The Cabinet Office is now consulting on the implementation of the Concession Contracts Directive and the New Utilities Directive.

The consultation documents include drafts of the Concession Contracts Regulations 2016 and the Utilities Contracts Regulations 2016. The draft Regulations state that they will come into force on 18 April 2016, the final date for implementation of the Directives.

The Concession Contracts Directive applies to the award of contracts under which the contractor receives the right to exploit the works or services rather than (or as well as) payment. A classic example is a contract for the construction and operation of a toll bridge in exchange for which the contractor receives the right to charge users and retain the tolls. The Utilities Directive applies to utilities carrying out relevant activities in the water, energy, transport and postal sectors, including the provision or operation of railways and gas networks.

The Cabinet Office has repeated the "copy-out" approach to the implementation of the Directives adopted for the Public Contracts Regulations 2015. The Cabinet Office notes that it has already consulted on generic matters which apply to all of the new Directives in the consultation which preceded the implementation of those Regulations, and so this latest consultation is of very limited scope.

Comments are invited in response to the consultation by 18 September 2015.

Points to note in relation to the draft Utilities Contracts Regulations 2016 include:

  • Unlike the current Utilities Contracts Regulations 2006, there is no list of utilities covered by the Regulations. Relevant entities will have to consider carefully whether they are covered by the definitions in the Regulations;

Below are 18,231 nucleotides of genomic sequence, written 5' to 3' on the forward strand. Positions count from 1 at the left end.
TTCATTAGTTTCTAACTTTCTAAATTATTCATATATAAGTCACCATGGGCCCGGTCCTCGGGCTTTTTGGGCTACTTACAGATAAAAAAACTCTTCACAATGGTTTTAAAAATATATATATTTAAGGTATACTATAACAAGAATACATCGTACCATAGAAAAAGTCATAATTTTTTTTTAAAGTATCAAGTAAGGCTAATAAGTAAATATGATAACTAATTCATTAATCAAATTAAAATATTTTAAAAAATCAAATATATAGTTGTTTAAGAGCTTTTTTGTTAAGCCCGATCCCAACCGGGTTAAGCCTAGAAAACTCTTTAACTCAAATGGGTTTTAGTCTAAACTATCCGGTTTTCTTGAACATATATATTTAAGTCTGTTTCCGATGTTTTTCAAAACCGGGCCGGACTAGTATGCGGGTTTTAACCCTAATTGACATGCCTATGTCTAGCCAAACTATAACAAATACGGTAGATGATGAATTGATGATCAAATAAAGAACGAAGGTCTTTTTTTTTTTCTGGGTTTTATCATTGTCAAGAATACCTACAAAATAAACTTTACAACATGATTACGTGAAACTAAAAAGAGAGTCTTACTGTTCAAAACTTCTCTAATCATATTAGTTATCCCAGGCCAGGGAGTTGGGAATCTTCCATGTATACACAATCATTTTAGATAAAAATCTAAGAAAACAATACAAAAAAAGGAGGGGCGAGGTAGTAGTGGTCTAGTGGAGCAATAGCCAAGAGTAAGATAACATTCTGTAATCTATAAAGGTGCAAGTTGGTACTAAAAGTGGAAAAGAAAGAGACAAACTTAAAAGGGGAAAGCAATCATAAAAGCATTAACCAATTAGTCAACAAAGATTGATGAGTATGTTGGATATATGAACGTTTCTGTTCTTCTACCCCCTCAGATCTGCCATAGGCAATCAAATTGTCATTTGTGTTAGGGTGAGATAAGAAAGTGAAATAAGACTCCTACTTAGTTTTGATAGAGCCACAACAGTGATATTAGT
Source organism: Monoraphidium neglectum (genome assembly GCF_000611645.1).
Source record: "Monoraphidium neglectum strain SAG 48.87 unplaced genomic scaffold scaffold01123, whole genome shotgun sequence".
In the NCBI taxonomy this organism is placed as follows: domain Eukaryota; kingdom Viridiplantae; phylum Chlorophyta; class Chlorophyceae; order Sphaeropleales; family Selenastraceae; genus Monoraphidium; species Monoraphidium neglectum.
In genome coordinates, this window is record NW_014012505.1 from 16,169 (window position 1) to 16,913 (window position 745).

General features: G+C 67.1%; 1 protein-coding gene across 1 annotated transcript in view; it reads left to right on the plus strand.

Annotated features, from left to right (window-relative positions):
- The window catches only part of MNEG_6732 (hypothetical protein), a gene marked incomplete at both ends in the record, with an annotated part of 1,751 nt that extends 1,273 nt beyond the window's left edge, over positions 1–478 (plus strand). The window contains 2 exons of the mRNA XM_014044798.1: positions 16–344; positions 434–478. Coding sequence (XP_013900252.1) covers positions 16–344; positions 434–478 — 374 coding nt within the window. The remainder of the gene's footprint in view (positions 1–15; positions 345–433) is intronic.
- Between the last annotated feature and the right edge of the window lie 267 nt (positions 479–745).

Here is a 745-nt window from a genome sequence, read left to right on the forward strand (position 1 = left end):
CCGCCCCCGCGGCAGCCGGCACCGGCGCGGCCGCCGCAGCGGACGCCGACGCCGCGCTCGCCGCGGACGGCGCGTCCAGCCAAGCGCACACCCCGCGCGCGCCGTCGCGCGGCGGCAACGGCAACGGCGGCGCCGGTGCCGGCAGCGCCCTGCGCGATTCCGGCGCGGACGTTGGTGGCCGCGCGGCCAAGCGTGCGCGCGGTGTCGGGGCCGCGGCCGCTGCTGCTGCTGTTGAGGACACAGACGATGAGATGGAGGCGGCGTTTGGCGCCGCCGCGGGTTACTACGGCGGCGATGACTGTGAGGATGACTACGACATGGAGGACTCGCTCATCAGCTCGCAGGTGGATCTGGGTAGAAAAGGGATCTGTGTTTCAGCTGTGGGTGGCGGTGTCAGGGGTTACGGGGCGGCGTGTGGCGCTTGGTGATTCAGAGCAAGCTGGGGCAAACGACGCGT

• It is made clear that entities will not be caught by the Regulations if they operate only under rights that are granted following an advertised competitive procedure applying objective criteria. Such rights will not be considered "special or exclusive" and the entity will not, therefore, be classed as a utility;

  • The current exemptions for electricity generation, the supply of electricity and gas and the exploration for and exploitation of oil and gas in England, Scotland and Wales will continue to apply.

Points to note in relation to the draft Concession Contracts Regulations 2016 include:

  • Both works and services concessions are covered, the latter will fall within the scope of regulation for the first time;
  • There is considerable flexibility around the award procedure to be followed; the copy-out approach means that no detail is added to the very high level procedural requirements in the Concession Contracts Directive;
  • The Regulations apply to contracting authorities and utilities, collectively referred to as "concession granters";
  • The remedies regime is essentially identical to that in the Public Contracts Regulations 2015.